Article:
First, just a word before the following is dismissed by Democratic readers as partisan, or as being from someone who doesn't know what he is talking about. My polling firm, InsiderAdvantage, is non-partisan. It polled the 2008 presidential race for the red-hot political site Politico, and was in a recent speech at Fordham University named by a guru who even D.C. liberals praise as one of the three most accurate national pollsters for the presidential contest.
This column isn't about partisanship. It's about strategy.
I've only met Rush Limbaugh once. It was back when I was politically active, running Newt Gingrich's campaign. One time in particular I had occasion to sit and casually chat with Limbaugh.
It was enlightening. He was the complete opposite of his persona. He was soft-spoken, extraordinarily polite and clearly not taking himself too seriously. My friends who know him well tell me he is still that way today.
Now for a second big personality, Democratic strategist James Carville. He was revealed just this week by media to have reportedly once said he hoped President Bush would fail -- just as Rush Limbaugh has recently been assailed for hoping the same about President Obama.
To be fair, Carville is much like Limbaugh. Sorry, conservatives, but while James can be nasty and shrill on TV -- and, as I write in my book, a tough political opponent -- he also is in private very polite and unassuming, not to mention kind and funny, too.
I would never make James Carville my target if I were trying to tear down the Democratic Party. Likewise, I would be wary of targeting Rush Limbaugh if I were an Obama strategist.
I can understand why some might suggest otherwise. A recent McClatchy newspaper poll reports that Limbaugh has only a 30 percent approval rating, and a 46 percent disapproval rating.
But that poll needs to be placed into perspective. It's likely that most of the 46 percent who say they view Limbaugh unfavorably have never heard his show. And reports of the survey's details suggest that Limbaugh suffers from weakness with independent voters.
Those two facts could prove dangerous for the Democrats in the future. Here's how:
Independents are the swing voters who place either Democrats or Republicans in the White House and in control of the House or Senate. When times are good, most independents will stick with the party for which they last voted. But let an unpopular policy start to get legs -- such as Hillary Clinton's health care proposal years ago -- or let the nation appear to be headed the wrong way while one political party is in charge, and look out!
Independents are open-minded. They will also turn on a dime. Here's a good example: How does anyone think that the Republicans managed to capture the U.S. House of Representatives in 1994 after decades of solid Democratic control and with Bill Clinton in the White House? The answer was "Hillary Care," combined with a general feeling that things in general weren't going so great under Democratic rule.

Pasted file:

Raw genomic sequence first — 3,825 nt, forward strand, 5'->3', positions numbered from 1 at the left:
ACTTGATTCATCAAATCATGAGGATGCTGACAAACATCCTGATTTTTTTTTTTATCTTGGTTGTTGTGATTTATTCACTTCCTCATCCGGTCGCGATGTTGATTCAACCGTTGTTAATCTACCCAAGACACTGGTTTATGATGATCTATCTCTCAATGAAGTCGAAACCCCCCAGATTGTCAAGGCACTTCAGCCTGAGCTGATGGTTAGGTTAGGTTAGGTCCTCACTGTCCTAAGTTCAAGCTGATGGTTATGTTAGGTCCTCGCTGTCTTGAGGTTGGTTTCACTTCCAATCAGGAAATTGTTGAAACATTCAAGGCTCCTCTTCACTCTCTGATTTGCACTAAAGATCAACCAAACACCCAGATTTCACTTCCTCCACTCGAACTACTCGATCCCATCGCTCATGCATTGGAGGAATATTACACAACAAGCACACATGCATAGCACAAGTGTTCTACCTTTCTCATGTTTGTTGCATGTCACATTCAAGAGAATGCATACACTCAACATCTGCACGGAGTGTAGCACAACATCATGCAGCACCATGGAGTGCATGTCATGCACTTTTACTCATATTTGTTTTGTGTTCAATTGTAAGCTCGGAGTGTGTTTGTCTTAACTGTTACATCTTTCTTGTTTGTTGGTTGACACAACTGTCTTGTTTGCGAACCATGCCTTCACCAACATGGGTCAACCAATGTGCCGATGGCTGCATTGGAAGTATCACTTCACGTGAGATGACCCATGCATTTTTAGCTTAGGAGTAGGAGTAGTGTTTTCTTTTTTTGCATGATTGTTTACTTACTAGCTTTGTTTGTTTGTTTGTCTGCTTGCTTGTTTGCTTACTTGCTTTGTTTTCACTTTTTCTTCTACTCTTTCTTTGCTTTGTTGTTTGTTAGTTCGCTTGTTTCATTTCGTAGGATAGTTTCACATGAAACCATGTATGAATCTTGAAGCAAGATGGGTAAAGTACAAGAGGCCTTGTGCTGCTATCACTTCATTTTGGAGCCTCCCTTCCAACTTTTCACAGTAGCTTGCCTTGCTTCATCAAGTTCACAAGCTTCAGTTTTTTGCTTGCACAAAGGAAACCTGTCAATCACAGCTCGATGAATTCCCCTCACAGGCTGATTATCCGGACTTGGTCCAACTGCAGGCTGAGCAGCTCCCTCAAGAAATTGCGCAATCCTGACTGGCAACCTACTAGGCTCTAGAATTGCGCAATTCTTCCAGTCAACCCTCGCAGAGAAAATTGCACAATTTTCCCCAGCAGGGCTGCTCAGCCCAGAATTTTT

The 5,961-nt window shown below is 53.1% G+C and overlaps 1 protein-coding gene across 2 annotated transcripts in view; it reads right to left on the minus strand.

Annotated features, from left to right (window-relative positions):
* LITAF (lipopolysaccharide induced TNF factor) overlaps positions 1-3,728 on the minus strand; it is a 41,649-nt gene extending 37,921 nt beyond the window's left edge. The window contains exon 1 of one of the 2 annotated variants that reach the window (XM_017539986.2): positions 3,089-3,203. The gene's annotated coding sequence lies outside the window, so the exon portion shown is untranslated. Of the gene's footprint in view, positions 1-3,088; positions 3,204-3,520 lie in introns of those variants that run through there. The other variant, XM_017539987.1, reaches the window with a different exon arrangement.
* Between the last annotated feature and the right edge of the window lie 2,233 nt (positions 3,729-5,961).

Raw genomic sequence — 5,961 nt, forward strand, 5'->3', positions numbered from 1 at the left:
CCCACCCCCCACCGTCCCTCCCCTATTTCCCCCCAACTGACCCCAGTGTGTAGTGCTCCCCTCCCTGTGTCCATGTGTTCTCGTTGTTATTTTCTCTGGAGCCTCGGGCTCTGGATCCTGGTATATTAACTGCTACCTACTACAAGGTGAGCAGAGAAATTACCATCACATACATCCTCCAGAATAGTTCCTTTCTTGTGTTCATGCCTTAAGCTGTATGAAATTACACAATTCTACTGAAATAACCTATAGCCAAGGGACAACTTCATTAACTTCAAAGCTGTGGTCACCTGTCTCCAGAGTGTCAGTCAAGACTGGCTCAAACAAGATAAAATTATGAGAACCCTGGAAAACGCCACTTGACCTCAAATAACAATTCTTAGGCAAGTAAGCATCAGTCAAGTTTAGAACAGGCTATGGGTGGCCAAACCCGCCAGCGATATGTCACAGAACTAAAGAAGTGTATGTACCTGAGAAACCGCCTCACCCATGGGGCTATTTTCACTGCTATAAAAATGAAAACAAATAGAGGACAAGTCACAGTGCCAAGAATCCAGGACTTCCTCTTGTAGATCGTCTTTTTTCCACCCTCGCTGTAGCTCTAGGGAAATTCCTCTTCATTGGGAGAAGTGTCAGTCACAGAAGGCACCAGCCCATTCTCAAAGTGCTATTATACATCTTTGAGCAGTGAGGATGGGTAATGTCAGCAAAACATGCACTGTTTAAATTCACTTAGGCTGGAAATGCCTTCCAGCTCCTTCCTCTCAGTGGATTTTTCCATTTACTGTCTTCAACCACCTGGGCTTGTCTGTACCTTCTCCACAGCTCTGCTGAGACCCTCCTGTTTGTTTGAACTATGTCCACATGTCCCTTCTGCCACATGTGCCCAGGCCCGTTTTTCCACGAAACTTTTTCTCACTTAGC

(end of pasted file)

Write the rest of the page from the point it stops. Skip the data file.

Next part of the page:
That's where this Limbaugh strategy seems flawed to me. By taking on Rush, the Democrats are calling attention to his show. That adds listeners. If President Obama were to continue sinking in the polls, and should some of his major early initiatives start to become unpopular, it is highly likely that the curious might just tune in Limbaugh to see what "the other side" has to say.
Limbaugh has two things already going for him. First, he has nearly a third of the nation that views him favorably. Second, anyone who listens to his show knows that Limbaugh plays the role of pompous ringmaster, but in jest. After five minutes it is clear that he is not a hatemonger. And he articulates a message that disaffected independent voters might readily embrace. There is, after all, a reason why he is the No. 1 talk show host in America.
In public opinion polling we keep in mind something that often is not obvious. If just 5 percent of those who say they have an unfavorable opinion of someone shift to favorable, it can be huge. For example, if 7 percent of those who view Limbaugh unfavorably switch to a favorable view, that makes the numbers 37 percent favorable, 39 percent unfavorable. A statistical tie. Curious independent voters could make that a reality.
The Democrats need to hope that things go well and Limbaugh doesn't keep adding listeners as a result of this attack strategy. Otherwise, two years from now it may be Rush who is in the 50 percent-plus favorable column. That would be quite a feat for a talk show host, and a true threat to the Democrats.
Finally, a correction. Last week I suggested that Speaker Nancy Pelosi flies in private airplanes. Instead, the planes are military ones, and were also provided to high government officials under the Bush administration. Even so, after the revelations of the last few days, I figure the public has heard plenty enough about Pelosi and planes.